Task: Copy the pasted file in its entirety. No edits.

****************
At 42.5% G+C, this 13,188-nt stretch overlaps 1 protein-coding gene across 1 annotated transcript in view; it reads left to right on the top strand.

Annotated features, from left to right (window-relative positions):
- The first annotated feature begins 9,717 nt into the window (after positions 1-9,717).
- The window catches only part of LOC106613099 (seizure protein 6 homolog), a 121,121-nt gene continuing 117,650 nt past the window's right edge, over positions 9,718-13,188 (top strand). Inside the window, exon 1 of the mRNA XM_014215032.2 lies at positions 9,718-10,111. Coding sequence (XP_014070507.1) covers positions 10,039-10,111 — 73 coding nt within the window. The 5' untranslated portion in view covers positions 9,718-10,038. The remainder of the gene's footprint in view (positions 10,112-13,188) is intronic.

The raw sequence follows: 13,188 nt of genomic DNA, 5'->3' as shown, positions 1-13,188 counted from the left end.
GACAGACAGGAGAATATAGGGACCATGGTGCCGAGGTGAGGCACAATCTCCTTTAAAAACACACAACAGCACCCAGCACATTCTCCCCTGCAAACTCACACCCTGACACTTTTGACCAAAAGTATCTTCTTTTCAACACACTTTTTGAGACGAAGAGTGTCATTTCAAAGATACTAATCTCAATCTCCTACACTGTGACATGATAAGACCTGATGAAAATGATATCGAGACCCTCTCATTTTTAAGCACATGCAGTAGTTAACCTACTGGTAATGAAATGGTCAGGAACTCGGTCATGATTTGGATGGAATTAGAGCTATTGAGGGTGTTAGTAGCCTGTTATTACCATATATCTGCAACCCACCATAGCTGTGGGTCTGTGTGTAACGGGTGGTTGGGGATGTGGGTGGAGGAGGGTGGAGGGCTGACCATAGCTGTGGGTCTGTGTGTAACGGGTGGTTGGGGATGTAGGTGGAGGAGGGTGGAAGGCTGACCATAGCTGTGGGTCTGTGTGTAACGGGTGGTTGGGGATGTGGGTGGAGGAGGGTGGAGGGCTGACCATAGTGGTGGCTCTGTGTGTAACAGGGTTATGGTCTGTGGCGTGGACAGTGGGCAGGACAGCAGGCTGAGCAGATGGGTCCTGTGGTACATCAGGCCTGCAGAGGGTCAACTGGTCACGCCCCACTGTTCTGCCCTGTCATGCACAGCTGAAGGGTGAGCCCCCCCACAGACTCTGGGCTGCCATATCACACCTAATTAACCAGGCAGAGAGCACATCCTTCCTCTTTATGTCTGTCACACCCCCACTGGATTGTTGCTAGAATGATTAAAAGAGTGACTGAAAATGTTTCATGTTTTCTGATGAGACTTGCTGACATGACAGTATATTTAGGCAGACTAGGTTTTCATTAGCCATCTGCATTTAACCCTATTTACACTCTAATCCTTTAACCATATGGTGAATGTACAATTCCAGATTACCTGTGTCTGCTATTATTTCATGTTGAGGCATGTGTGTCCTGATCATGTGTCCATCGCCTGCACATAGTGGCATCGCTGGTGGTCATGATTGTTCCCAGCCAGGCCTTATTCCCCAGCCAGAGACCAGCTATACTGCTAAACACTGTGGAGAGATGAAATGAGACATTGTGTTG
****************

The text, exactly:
At 42.5% G+C, this 13,188-nt stretch overlaps 1 protein-coding gene across 1 annotated transcript in view; it reads left to right on the top strand.

Annotated features, from left to right (window-relative positions):
- The first annotated feature begins 9,717 nt into the window (after positions 1-9,717).
- The window catches only part of LOC106613099 (seizure protein 6 homolog), a 121,121-nt gene continuing 117,650 nt past the window's right edge, over positions 9,718-13,188 (top strand). Inside the window, exon 1 of the mRNA XM_014215032.2 lies at positions 9,718-10,111. Coding sequence (XP_014070507.1) covers positions 10,039-10,111 — 73 coding nt within the window. The 5' untranslated portion in view covers positions 9,718-10,038. The remainder of the gene's footprint in view (positions 10,112-13,188) is intronic.

The raw sequence follows: 13,188 nt of genomic DNA, 5'->3' as shown, positions 1-13,188 counted from the left end.
GACAGACAGGAGAATATAGGGACCATGGTGCCGAGGTGAGGCACAATCTCCTTTAAAAACACACAACAGCACCCAGCACATTCTCCCCTGCAAACTCACACCCTGACACTTTTGACCAAAAGTATCTTCTTTTCAACACACTTTTTGAGACGAAGAGTGTCATTTCAAAGATACTAATCTCAATCTCCTACACTGTGACATGATAAGACCTGATGAAAATGATATCGAGACCCTCTCATTTTTAAGCACATGCAGTAGTTAACCTACTGGTAATGAAATGGTCAGGAACTCGGTCATGATTTGGATGGAATTAGAGCTATTGAGGGTGTTAGTAGCCTGTTATTACCATATATCTGCAACCCACCATAGCTGTGGGTCTGTGTGTAACGGGTGGTTGGGGATGTGGGTGGAGGAGGGTGGAGGGCTGACCATAGCTGTGGGTCTGTGTGTAACGGGTGGTTGGGGATGTAGGTGGAGGAGGGTGGAAGGCTGACCATAGCTGTGGGTCTGTGTGTAACGGGTGGTTGGGGATGTGGGTGGAGGAGGGTGGAGGGCTGACCATAGTGGTGGCTCTGTGTGTAACAGGGTTATGGTCTGTGGCGTGGACAGTGGGCAGGACAGCAGGCTGAGCAGATGGGTCCTGTGGTACATCAGGCCTGCAGAGGGTCAACTGGTCACGCCCCACTGTTCTGCCCTGTCATGCACAGCTGAAGGGTGAGCCCCCCCACAGACTCTGGGCTGCCATATCACACCTAATTAACCAGGCAGAGAGCACATCCTTCCTCTTTATGTCTGTCACACCCCCACTGGATTGTTGCTAGAATGATTAAAAGAGTGACTGAAAATGTTTCATGTTTTCTGATGAGACTTGCTGACATGACAGTATATTTAGGCAGACTAGGTTTTCATTAGCCATCTGCATTTAACCCTATTTACACTCTAATCCTTTAACCATATGGTGAATGTACAATTCCAGATTACCTGTGTCTGCTATTATTTCATGTTGAGGCATGTGTGTCCTGATCATGTGTCCATCGCCTGCACATAGTGGCATCGCTGGTGGTCATGATTGTTCCCAGCCAGGCCTTATTCCCCAGCCAGAGACCAGCTATACTGCTAAACACTGTGGAGAGATGAAATGAGACATTGTGTTG